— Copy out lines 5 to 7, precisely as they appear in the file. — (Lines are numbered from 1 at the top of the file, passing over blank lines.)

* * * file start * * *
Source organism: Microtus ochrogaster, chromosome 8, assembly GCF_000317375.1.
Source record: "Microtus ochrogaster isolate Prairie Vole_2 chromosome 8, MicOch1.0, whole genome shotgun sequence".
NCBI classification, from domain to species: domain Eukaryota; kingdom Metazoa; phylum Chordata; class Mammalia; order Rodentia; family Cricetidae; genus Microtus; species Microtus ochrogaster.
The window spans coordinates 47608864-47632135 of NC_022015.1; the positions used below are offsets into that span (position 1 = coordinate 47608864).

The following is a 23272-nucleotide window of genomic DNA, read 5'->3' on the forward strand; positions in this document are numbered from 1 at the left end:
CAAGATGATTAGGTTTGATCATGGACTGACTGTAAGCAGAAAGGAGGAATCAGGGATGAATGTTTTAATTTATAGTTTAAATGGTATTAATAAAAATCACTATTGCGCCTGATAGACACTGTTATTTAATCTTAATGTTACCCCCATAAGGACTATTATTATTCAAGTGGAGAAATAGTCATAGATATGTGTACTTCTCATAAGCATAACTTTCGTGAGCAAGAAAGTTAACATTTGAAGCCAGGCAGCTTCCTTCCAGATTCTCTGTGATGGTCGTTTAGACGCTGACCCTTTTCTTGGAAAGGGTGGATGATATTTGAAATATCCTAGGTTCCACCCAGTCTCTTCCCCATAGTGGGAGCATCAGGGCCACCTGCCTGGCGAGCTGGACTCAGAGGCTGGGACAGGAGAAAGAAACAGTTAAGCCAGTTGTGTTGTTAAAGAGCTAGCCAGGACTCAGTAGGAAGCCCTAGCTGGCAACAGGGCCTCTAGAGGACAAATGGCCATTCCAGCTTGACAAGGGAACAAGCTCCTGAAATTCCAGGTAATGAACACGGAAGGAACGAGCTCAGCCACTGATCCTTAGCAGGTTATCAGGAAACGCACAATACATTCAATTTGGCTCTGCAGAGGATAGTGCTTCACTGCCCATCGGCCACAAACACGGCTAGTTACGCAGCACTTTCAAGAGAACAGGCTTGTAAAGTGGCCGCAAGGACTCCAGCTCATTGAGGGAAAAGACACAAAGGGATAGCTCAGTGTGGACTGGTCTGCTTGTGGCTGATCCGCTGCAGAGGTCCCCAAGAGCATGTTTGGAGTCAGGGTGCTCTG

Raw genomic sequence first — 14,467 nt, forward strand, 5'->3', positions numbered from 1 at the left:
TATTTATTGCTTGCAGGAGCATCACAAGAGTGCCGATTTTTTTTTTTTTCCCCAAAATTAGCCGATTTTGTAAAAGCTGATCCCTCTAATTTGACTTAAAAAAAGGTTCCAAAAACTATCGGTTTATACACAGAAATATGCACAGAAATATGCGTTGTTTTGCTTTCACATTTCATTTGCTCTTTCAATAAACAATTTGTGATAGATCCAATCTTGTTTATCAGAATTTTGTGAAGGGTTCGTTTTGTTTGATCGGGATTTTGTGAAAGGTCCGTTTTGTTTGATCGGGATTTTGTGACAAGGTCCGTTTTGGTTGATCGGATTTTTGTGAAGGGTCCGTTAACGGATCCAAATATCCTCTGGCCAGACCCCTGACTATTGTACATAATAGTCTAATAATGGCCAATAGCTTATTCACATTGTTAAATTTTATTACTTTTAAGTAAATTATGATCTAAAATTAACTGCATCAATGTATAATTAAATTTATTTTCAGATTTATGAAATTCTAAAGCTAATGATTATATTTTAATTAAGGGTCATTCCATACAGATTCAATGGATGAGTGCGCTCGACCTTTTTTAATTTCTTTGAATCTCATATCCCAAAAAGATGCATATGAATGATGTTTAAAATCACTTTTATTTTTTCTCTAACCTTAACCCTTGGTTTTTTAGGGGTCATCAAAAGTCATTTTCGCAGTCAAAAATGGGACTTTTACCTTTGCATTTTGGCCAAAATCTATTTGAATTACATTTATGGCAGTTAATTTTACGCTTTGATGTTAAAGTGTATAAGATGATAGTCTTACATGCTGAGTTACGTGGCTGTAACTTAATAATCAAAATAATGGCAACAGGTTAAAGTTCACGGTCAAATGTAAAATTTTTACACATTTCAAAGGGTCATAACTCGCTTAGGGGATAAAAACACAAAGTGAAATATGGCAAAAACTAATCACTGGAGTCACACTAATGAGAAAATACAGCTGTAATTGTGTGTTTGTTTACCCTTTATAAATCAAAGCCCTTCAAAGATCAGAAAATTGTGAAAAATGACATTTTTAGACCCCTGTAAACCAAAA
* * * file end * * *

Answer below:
The following is a 23272-nucleotide window of genomic DNA, read 5'->3' on the forward strand; positions in this document are numbered from 1 at the left end:
CAAGATGATTAGGTTTGATCATGGACTGACTGTAAGCAGAAAGGAGGAATCAGGGATGAATGTTTTAATTTATAGTTTAAATGGTATTAATAAAAATCACTATTGCGCCTGATAGACACTGTTATTTAATCTTAATGTTACCCCCATAAGGACTATTATTATTCAAGTGGAGAAATAGTCATAGATATGTGTACTTCTCATAAGCATAACTTTCGTGAGCAAGAAAGTTAACATTTGAAGCCAGGCAGCTTCCTTCCAGATTCTCTGTGATGGTCGTTTAGACGCTGACCCTTTTCTTGGAAAGGGTGGATGATATTTGAAATATCCTAGGTTCCACCCAGTCTCTTCCCCATAGTGGGAGCATCAGGGCCACCTGCCTGGCGAGCTGGACTCAGAGGCTGGGACAGGAGAAAGAAACAGTTAAGCCAGTTGTGTTGTTAAAGAGCTAGCCAGGACTCAGTAGGAAGCCCTAGCTGGCAACAGGGCCTCTAGAGGACAAATGGCCATTCCAGCTTGACAAGGGAACAAGCTCCTGAAATTCCAGGTAATGAACACGGAAGGAACGAGCTCAGCCACTGATCCTTAGCAGGTTATCAGGAAACGCACAATACATTCAATTTGGCTCTGCAGAGGATAGTGCTTCACTGCCCATCGGCCACAAACACGGCTAGTTACGCAGCACTTTCAAGAGAACAGGCTTGTAAAGTGGCCGCAAGGACTCCAGCTCATTGAGGGAAAAGACACAAAGGGATAGCTCAGTGTGGACTGGTCTGCTTGTGGCTGATCCGCTGCAGAGGTCCCCAAGAGCATGTTTGGAGTCAGGGTGCTCTG

Raw genomic sequence first — 14,467 nt, forward strand, 5'->3', positions numbered from 1 at the left: